Uncovering FTX Bankruptcy: Reserves, SBF, Alameda & Binance
FTX Bankruptcy: SBF, Alameda, Binance, VC funds, hack, federal investigation, Proof of Reserves, calls for transparency
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According to Chainalysis, more than $44B worth in cryptocurrency were sent to ERC-721 and ERC-1155 contracts that are associated with NFT marketplaces and collection in 2021 (only $106M in 2020). There are generally two main forms of malicious activities involving NFTs, namely, wash trading resulting in an artificial increase in the prices of NFTs and money laundering through buying NFTs. The purpose of wash trading is to make NFTs appear to be more valuable than they really are. In the case of wash trading, the same actor is both a buyer and a seller. In general, 110 profitable wash traders made $8.9M profit.
Cybercriminals use illegally received funds to purchase pieces of art. The volume of assets sent to NFT marketplaces from illicit addresses has jumped to $1.4M in Q4 2021. The major share of these assets was sent from scam addresses.
A new malware family is targeting cloud services to mine cryptocurrency. The malware is dubbed CoinStomp and it is made of shell scripts attempting to exploit cloud compute instances hosted by cloud service providers for the only purpose – to mine crypto. This form of attack is known as cryptojacking.
There are a number of interesting features attributable to CoinStomp. One of the main features is timestomping – running the touch (command on Linux systems to update file modification and access times) resulting in manipulation of timestamps. The malware also attempts tampering with Linux server cryptographic policies. The appearance of CoinStomp is an indication of the sophistication and knowledge of attackers.
As a result of a social engineering attack, NFT collector Larry Lawliet lost seven expensive Bored Apes and other NFTs. Lawliet was tricked by a perpetrator to sign fake transactions. This operation granted a perpetrator access to Larry’s NFTs. Then the perpetrator managed to transfer these NFTs to his own wallet. Based on the floor price of stolen NFTs, Larry Lawliet lost $2.7M.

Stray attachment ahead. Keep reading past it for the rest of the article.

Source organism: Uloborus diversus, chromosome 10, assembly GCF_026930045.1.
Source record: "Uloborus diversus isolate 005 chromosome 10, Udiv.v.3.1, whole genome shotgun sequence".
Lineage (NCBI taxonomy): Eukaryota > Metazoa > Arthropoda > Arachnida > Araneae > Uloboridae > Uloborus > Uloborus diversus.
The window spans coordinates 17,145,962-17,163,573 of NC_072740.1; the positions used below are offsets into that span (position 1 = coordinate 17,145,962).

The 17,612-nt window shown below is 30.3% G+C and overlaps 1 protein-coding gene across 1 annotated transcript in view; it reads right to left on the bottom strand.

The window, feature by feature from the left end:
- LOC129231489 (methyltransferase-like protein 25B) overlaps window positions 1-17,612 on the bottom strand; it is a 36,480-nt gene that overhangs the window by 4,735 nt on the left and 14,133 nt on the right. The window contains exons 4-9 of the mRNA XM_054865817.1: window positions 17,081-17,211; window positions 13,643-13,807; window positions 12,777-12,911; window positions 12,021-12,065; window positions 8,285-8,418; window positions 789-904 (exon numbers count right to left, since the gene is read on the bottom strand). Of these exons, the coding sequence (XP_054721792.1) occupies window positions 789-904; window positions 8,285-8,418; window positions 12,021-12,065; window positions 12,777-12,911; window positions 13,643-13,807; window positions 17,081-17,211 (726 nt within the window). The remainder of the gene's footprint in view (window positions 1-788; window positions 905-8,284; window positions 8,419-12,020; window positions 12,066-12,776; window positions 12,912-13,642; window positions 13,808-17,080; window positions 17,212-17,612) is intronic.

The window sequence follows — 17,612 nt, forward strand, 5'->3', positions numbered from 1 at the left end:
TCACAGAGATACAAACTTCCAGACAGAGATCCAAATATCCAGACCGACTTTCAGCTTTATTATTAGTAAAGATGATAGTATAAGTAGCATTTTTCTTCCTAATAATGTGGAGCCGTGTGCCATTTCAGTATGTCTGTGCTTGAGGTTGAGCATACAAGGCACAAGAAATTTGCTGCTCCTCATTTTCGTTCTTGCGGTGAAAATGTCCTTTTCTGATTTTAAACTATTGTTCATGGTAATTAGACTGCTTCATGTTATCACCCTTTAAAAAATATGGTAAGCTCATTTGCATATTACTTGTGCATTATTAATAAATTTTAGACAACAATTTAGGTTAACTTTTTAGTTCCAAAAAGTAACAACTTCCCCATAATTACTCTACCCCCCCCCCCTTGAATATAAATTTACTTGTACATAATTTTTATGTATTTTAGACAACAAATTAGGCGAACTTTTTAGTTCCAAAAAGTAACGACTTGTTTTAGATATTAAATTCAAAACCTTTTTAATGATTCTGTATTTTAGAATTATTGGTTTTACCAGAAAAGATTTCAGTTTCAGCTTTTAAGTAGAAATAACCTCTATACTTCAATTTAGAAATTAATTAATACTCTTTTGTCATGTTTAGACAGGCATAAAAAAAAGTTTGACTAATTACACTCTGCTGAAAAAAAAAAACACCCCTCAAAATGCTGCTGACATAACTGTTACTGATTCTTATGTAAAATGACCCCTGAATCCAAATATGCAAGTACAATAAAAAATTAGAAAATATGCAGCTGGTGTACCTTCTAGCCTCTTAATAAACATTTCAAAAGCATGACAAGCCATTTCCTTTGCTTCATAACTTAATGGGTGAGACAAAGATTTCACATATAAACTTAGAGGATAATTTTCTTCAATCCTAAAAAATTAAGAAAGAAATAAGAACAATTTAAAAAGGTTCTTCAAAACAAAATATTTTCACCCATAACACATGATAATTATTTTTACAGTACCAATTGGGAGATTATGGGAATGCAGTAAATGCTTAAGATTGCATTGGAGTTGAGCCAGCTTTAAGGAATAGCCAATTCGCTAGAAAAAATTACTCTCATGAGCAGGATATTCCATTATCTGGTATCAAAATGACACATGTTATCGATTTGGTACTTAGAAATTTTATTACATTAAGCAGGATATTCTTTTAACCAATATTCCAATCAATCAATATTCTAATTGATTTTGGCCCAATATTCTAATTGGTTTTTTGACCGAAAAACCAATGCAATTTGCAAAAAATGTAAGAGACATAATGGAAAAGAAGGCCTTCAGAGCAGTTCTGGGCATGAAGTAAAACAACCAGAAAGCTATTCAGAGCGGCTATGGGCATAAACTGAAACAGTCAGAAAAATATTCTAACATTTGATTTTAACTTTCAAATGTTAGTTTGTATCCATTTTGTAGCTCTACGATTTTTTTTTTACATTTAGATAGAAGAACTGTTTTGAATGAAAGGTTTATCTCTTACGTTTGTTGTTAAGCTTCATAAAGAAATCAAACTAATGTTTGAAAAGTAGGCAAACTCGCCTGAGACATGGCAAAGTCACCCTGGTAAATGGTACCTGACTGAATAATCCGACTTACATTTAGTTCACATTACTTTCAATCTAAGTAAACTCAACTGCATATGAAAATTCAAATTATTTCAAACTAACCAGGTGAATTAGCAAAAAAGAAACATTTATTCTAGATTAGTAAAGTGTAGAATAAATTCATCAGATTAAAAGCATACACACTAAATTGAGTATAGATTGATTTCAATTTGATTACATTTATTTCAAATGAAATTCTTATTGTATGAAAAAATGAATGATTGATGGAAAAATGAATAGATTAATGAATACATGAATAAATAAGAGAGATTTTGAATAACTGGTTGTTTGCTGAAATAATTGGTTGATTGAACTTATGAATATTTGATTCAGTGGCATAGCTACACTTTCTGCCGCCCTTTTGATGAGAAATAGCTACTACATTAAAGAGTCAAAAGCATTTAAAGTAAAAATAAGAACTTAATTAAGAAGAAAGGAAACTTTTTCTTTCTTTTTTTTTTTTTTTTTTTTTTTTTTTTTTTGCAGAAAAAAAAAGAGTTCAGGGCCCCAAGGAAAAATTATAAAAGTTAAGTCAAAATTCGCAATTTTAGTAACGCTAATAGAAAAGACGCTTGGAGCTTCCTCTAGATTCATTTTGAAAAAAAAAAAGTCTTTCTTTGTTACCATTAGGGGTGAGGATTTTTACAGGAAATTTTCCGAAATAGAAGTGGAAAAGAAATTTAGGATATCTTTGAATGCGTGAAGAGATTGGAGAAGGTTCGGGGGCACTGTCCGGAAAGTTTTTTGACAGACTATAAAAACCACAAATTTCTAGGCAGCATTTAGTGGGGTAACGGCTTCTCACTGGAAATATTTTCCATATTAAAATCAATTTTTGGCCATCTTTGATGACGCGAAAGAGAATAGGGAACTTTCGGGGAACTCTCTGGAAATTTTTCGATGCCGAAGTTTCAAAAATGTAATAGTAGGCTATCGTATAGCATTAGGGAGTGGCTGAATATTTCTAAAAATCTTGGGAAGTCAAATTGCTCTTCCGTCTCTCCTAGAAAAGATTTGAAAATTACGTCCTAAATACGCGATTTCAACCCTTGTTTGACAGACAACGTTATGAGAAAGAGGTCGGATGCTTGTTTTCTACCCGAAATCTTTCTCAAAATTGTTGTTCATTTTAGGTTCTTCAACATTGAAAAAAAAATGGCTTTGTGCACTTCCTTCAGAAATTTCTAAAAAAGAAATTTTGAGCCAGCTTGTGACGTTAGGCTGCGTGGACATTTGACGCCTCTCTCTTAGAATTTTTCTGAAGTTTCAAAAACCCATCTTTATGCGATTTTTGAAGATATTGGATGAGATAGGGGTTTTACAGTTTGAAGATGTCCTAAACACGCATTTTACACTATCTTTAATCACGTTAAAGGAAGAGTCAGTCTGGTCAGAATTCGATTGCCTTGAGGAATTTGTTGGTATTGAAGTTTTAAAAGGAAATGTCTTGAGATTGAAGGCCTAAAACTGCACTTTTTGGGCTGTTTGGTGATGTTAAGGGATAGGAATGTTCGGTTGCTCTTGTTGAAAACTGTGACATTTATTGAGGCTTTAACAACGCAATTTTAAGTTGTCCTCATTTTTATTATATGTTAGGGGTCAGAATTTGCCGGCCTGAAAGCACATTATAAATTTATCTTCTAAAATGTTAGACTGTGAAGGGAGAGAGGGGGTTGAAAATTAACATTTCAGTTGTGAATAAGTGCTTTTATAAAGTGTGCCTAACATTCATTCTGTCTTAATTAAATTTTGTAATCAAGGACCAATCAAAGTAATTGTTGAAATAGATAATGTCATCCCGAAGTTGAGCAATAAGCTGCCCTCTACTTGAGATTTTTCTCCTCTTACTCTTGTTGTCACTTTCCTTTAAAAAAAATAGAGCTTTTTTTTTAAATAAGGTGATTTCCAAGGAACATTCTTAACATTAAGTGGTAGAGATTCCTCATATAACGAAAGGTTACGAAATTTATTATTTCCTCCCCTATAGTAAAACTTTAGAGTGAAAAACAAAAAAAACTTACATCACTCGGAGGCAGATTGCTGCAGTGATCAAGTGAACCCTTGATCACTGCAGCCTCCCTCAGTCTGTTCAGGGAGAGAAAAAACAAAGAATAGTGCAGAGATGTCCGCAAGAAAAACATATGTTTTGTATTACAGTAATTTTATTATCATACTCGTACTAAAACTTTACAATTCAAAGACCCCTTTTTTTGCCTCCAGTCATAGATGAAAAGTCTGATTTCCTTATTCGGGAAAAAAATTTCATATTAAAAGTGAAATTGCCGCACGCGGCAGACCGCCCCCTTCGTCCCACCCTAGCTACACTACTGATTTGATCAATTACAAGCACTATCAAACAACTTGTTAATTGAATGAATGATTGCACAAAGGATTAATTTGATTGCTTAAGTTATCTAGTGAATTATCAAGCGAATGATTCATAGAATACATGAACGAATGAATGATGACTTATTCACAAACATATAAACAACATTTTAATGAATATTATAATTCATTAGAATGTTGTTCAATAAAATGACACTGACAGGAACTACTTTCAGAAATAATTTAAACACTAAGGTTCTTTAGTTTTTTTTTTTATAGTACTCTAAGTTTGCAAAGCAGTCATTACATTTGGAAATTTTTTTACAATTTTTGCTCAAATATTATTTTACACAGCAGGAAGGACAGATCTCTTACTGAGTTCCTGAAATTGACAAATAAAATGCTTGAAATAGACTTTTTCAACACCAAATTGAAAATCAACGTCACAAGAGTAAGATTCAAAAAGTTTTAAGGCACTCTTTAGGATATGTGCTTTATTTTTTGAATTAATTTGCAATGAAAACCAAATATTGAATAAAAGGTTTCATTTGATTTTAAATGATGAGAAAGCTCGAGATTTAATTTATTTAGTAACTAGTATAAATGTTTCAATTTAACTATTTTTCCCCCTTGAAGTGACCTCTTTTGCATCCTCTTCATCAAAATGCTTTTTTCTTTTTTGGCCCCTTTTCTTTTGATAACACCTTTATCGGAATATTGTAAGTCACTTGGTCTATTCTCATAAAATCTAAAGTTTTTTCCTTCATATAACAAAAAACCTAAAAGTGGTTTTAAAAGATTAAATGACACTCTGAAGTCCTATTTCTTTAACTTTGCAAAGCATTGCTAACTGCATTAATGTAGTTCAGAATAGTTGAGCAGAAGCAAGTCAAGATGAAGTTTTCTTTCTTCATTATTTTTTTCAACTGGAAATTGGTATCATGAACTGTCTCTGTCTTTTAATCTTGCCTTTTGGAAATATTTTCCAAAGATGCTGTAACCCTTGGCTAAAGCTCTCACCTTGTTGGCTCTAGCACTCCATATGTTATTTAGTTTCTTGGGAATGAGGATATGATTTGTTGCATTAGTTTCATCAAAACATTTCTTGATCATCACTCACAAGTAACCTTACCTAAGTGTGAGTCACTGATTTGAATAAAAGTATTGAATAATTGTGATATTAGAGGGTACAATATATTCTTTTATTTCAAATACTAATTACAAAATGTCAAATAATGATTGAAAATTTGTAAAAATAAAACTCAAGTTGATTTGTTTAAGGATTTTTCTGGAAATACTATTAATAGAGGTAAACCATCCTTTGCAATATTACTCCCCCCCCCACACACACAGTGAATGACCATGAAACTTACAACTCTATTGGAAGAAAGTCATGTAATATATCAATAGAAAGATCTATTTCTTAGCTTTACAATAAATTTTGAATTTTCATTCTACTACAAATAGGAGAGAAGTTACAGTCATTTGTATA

The attack began when the attacker took control of the Discord server of another NFT collection called Moschi Mochi. Then he posted a fake announcement regarding extra mint. Members of the Moschi Mochi were invited to participate in an extra mint of 1,000 NFTs and have a chance to win a $25K raffle. It’s not always clear when a user approves a blockchain transaction via in-app browsers, such as Metamask, what permissions he gives to the website. Larry Lawliet falsely thought he was signing regular transactions while, in fact, he gave our control over his own NFTs. Although MetaMask allows users to check the details of the transaction they are signing, they do not always do it due to rush.
As a response to the attack initiated against him by Pyongyang, an American hacker has taken down the North Korean internet. The hacker named P4x launched repeated DDoS attacks thereby crippling the country’s few government-operated public-access websites and slowing email traffic. DDoS attacks consume available bandwidth and limit the processing capacity of servers to make websites unavailable to users.
Only a small number of trusted officials and academics in North Korea are allowed to use the Internet. And there are only a few North Korean websites connected to the global Internet. Observers could even falsely suggest that the country was hit by Western powers. The attacker exploited vulnerabilities in North Korea’s out-of-date operating systems. 1 year ago the hacker was targeted by North Korean malicious actors and reported the incident to US authorities but was ignored. The DDoS attack was his revenge.
The FBI is warning athletes of the risk of state-backed and cybercrime activity during the sports event. The FBI recommends athletes to use temporary phones during the Olympic games. The use of special mobile applications to track athletes’ health and travel data and the new digital infrastructure create the opportunity for malicious actors to steal private data or install tracking tools or other forms of malware.
FBI warns that Chinese agents can spy on participants and members of the delegations of their respective countries. Malicious actors may also target broadcasters, transport providers, hotel networks, and other Olympic support functions. The cybersecurity risks around the Olympic games are huge.